Pomanders have been around since Tudor times, and I doubt that you’ll be even vaguely surprised to hear that it was those Victorians again who made the orange versions into such a popular feature of making Christmas homes smell spicily, zestily festive.
There are two ways to make an orange pomander. The super-quick method with a shorter life and then this way which dries out the fruit so that it won’t go mouldy. Pomanders done like this should last for ages. Start on them about 2-3 weeks before you want to put your decorations up.
For each orange you will need about half a tablespoon each of ground cinnamon and orris root powder which have been mixed together. The orris is there to help preserve the fragrances so don’t miss it out – you should be able to find it online easily enough.
1. Roll each orange between your hands to warm the skin and make it easier to stud with the cloves.
2. If you intend to hang the pomander, you will need to mark where the ribbon will be with two pieces of masking or sellotape. As above, it is two pieces which cross each other to create quarters. Before you put the tape over rub some of the orris/cinnamon powder underneath where the tape will lie to stop the skin under there going funny.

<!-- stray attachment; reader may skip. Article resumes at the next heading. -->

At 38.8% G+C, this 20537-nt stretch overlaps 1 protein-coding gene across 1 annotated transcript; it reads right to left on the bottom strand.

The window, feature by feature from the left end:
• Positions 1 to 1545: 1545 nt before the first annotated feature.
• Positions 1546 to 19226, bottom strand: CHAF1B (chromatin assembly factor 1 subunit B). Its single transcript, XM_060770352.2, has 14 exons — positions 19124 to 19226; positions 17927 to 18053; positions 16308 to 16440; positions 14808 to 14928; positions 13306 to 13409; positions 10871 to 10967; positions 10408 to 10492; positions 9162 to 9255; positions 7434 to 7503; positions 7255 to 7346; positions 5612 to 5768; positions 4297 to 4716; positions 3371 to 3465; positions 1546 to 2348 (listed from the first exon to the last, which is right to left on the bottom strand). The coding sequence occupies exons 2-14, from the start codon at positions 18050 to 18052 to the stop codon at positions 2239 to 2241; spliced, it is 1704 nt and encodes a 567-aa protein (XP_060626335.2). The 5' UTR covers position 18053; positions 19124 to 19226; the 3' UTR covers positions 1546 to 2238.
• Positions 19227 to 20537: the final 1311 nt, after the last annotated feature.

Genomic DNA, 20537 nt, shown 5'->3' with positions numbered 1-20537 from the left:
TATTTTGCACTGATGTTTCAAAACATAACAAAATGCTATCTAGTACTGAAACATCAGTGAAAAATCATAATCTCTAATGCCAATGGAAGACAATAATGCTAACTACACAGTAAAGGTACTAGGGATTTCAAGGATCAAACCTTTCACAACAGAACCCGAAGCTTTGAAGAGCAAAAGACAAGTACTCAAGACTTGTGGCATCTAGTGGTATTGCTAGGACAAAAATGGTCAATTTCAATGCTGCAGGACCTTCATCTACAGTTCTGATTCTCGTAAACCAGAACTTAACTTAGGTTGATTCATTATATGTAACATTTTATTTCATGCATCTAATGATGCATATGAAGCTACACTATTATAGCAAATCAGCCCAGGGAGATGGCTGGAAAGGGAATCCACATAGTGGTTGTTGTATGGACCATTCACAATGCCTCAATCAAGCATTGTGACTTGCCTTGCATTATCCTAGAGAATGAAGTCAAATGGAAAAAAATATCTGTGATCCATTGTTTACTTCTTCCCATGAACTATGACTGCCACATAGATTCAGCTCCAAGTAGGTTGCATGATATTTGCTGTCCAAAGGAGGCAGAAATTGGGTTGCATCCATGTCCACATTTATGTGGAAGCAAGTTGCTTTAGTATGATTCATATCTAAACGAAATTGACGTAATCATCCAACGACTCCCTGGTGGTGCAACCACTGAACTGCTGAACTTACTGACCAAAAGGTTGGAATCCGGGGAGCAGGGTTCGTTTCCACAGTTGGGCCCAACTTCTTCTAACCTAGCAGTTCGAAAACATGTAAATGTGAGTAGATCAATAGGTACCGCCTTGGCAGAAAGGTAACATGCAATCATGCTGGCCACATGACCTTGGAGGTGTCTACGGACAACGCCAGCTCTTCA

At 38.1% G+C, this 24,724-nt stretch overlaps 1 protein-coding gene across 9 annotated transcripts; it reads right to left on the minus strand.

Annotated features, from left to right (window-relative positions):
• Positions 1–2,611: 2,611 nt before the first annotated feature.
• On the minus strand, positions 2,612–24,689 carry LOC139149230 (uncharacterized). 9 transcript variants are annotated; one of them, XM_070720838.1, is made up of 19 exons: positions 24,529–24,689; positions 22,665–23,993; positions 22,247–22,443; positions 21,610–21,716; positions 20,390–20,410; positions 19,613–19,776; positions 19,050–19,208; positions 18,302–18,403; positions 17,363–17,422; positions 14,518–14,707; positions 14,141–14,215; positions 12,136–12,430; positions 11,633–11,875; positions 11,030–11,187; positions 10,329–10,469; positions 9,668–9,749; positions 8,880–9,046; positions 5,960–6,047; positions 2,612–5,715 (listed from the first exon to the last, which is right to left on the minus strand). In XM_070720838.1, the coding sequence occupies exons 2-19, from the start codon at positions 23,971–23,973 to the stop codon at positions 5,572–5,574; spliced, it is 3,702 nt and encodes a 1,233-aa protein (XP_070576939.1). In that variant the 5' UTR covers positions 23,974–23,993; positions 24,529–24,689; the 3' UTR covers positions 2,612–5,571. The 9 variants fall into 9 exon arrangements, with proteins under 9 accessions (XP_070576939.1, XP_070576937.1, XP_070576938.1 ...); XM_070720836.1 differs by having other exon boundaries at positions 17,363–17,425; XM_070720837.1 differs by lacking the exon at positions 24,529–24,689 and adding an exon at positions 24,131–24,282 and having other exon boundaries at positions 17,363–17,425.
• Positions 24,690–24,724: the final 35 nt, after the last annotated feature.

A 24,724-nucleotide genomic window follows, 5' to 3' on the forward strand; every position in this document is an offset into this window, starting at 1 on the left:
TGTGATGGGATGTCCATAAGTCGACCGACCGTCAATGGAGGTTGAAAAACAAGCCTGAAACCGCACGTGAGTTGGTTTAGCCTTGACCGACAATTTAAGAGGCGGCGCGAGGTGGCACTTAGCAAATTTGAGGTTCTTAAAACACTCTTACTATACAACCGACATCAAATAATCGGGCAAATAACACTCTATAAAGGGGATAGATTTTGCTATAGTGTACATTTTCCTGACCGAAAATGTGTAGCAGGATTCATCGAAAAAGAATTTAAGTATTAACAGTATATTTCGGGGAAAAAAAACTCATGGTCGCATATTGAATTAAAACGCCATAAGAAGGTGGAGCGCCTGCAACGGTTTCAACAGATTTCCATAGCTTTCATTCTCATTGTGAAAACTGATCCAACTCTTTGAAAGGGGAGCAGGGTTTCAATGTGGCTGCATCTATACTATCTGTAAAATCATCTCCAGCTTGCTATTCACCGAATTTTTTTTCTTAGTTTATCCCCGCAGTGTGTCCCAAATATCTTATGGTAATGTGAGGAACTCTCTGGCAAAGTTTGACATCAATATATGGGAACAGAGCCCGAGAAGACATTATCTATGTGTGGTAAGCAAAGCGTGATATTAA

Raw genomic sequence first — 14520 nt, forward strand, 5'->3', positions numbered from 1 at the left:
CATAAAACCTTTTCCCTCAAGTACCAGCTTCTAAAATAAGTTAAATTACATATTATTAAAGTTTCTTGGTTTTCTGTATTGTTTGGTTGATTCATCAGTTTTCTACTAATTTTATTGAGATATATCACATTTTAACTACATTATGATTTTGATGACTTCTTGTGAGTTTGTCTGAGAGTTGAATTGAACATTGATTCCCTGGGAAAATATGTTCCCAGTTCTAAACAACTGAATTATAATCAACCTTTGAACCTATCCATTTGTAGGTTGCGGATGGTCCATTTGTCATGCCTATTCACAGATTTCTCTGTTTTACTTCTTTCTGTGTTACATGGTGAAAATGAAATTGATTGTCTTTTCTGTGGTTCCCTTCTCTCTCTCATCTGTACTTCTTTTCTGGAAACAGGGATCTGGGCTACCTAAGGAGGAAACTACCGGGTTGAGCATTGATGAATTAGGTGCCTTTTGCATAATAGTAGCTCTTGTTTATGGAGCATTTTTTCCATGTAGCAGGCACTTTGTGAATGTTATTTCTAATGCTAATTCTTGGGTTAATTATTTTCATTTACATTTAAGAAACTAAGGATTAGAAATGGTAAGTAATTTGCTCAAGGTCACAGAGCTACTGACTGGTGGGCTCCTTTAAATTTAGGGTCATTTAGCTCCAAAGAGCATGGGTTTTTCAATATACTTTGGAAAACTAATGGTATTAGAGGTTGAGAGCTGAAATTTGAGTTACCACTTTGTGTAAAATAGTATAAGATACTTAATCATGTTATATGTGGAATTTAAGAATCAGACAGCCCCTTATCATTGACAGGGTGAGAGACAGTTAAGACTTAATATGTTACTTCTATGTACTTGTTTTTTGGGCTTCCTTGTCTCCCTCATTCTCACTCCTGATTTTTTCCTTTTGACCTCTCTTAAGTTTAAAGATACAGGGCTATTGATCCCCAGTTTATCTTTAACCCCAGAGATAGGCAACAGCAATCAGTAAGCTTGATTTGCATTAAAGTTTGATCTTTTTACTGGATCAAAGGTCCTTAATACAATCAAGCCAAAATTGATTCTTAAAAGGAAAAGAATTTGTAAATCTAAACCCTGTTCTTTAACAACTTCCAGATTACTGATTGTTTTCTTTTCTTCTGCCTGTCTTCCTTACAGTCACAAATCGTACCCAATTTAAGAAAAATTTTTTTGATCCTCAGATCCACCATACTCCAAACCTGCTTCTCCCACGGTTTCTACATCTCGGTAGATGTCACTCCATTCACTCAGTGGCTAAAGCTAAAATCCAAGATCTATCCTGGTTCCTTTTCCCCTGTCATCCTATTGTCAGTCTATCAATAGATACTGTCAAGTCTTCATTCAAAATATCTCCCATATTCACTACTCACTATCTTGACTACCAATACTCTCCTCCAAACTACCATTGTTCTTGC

3. Now stud the visible orange skin with cloves. As many – and in whatever design – as you like. Protect your jabbing thumb by wrapping some sellotape around it.
4. Roll the orange(s) in the cinnamon and orris root mix. You really want to try to get as much powder as possible into the nooks and crannies between the cloves.
5. Place the oranges into a cardboard box lined with greaseproof paper, or into a paper bag. Tip over any of the powder mix which is left over and cover the box / tie the bag.
6. Put the box/bag someone warm and dry – an airing cupboard would be good. Leave for 2-3 weeks until the skin has dried out.
When you and the oranges are ready, take them out, remove the tape and put the ribbon around as explained below. Then hang them or arrange however you fancy.